Ontario Progressive Conservative Leader Patrick Brown delivers a speech to introduce PC candidate Lorne Coe after he won the provincial byelection in the Whitby-Oshawa, in Whitby, Ont., on Thursday, February 11, 2016. (Photo: Chris Young/CP)
"It's time the government clears the air on these grants and comes clean to Ontario taxpayers."
Fears of 'crony capitalism'
Liberals proud of programs"The programs...are administered by 14 different ministries and are not centrally organized or broadly marketed, making it difficult for many firms to find and apply for these programs," the report concluded. It cost the government $85 million just to administer all its business support programs, according to Lysyk. A recent survey by the Ontario Chamber of Commerce found that over 50 per cent of businesses planning an expansion sought some form of government financing. The auditor said the cost per job per year from the government grants ranged from $718 to $16,981 depending on the funding program, several of which were consolidated in 2015 into the new $2.8-billion Jobs and Prosperity Fund.
Big companies reaped rewardsMcNaughton said Parrish and Heimbecker Ltd. got a $5-million grant late last year to build a flour mill in Hamilton that would create 15 jobs, which he calculated works out to more than $300,000 per job. The auditor said the government gave only four per cent of the total funding to small- and medium-sized businesses, which account for one-third of Ontario's gross domestic product, and did not support any new startups. Much of the money went to big companies. Ubisoft, a video games company based in France, got a $263-million grant to open a development studio in Toronto, while Linamar got $50 million to expand its auto parts plant in Guelph. Ford of Canada was promised up to $70.9 million in 2013, Toyota got a $42.1-million grant in 2015, and the government committed up to $85.7 million in Honda's plant in Alliston.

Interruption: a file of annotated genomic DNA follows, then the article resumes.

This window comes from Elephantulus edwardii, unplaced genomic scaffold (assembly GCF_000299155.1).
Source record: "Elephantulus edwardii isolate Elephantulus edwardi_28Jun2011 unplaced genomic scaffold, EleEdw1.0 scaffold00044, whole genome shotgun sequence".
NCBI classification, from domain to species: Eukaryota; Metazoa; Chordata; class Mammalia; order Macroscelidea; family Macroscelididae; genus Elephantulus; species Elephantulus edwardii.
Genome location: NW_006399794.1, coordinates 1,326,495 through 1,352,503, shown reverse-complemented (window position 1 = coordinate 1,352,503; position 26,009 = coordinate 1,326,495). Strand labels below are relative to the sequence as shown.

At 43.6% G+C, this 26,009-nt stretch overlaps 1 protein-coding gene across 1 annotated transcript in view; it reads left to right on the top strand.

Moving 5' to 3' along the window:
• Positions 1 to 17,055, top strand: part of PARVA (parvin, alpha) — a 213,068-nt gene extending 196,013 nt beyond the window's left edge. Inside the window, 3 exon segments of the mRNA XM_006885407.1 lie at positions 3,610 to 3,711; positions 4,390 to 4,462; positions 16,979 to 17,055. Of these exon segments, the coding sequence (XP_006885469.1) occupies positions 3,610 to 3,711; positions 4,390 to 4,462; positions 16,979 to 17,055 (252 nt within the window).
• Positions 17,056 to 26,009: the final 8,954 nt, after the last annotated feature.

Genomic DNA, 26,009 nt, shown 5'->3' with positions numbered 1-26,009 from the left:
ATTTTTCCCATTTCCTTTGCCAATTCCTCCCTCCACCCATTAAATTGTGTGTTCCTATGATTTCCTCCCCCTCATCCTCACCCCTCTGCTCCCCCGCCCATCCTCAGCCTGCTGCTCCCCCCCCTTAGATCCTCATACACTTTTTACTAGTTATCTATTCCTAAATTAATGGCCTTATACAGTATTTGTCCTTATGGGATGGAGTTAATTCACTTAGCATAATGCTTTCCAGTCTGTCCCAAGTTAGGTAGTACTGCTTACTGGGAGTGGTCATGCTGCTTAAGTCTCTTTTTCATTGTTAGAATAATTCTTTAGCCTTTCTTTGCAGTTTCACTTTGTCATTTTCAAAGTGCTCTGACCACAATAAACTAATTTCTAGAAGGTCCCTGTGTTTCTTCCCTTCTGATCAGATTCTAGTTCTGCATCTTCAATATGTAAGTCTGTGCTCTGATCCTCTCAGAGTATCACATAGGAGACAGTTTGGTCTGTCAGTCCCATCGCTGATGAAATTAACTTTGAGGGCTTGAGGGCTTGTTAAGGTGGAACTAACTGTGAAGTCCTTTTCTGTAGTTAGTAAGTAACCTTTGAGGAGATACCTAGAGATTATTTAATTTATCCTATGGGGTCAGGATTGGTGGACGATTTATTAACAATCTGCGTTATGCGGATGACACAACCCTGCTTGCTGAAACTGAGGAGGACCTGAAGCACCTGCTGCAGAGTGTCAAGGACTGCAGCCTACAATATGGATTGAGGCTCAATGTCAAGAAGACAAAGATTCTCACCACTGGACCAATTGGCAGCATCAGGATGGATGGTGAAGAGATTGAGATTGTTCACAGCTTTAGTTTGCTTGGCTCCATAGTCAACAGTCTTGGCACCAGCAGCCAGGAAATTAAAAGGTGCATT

Corporate tax credits, tooMcNaughton said the owner of a frozen food company in Woodstock was upset when a competitor got a $3.5-million grant from the province. "The owner of this small business that employs about 50 people called me and asked: 'Why am I paying higher taxes and more fees in order to fund my direct competitor?'" said McNaughton. "To me, that makes no economic sense." The Ministry of Finance also provides financial support to business, in the form of corporate tax credits, which cost the province $2.87 billion in 2014/15 alone. The auditor found that the Ministry of Economic Development, Employment and Infrastructure rarely considers which companies benefited from the Ministry of Finance's targeted tax credits when it gives out grants and loans.
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